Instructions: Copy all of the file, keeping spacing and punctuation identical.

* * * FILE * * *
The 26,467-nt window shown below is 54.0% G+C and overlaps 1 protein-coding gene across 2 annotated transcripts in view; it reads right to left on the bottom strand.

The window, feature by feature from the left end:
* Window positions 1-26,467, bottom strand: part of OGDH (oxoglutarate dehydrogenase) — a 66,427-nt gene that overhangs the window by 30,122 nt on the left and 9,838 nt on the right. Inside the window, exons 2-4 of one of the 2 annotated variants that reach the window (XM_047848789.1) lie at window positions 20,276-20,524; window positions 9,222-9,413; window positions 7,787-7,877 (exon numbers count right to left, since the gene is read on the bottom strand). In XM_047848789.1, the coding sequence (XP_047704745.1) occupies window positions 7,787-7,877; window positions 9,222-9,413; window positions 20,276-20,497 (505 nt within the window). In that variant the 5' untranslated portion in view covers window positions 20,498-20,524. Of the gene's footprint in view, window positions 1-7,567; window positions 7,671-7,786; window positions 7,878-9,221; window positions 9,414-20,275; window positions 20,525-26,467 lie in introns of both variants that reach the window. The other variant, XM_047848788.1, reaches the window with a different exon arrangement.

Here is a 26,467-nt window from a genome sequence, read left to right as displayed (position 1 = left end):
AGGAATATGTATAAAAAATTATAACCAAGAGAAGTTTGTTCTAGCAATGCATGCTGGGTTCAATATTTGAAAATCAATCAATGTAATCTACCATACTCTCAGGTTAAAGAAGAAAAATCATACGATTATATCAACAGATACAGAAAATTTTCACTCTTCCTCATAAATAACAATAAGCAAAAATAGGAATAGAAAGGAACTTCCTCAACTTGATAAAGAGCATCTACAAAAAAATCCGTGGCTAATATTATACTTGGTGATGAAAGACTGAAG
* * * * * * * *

The 26,467-nt window shown below is 54.0% G+C and overlaps 1 protein-coding gene across 2 annotated transcripts in view; it reads right to left on the bottom strand.

The window, feature by feature from the left end:
* Window positions 1-26,467, bottom strand: part of OGDH (oxoglutarate dehydrogenase) — a 66,427-nt gene that overhangs the window by 30,122 nt on the left and 9,838 nt on the right. Inside the window, exons 2-4 of one of the 2 annotated variants that reach the window (XM_047848789.1) lie at window positions 20,276-20,524; window positions 9,222-9,413; window positions 7,787-7,877 (exon numbers count right to left, since the gene is read on the bottom strand). In XM_047848789.1, the coding sequence (XP_047704745.1) occupies window positions 7,787-7,877; window positions 9,222-9,413; window positions 20,276-20,497 (505 nt within the window). In that variant the 5' untranslated portion in view covers window positions 20,498-20,524. Of the gene's footprint in view, window positions 1-7,567; window positions 7,671-7,786; window positions 7,878-9,221; window positions 9,414-20,275; window positions 20,525-26,467 lie in introns of both variants that reach the window. The other variant, XM_047848788.1, reaches the window with a different exon arrangement.

Here is a 26,467-nt window from a genome sequence, read left to right as displayed (position 1 = left end):
AGGAATATGTATAAAAAATTATAACCAAGAGAAGTTTGTTCTAGCAATGCATGCTGGGTTCAATATTTGAAAATCAATCAATGTAATCTACCATACTCTCAGGTTAAAGAAGAAAAATCATACGATTATATCAACAGATACAGAAAATTTTCACTCTTCCTCATAAATAACAATAAGCAAAAATAGGAATAGAAAGGAACTTCCTCAACTTGATAAAGAGCATCTACAAAAAAATCCGTGGCTAATATTATACTTGGTGATGAAAGACTGAAG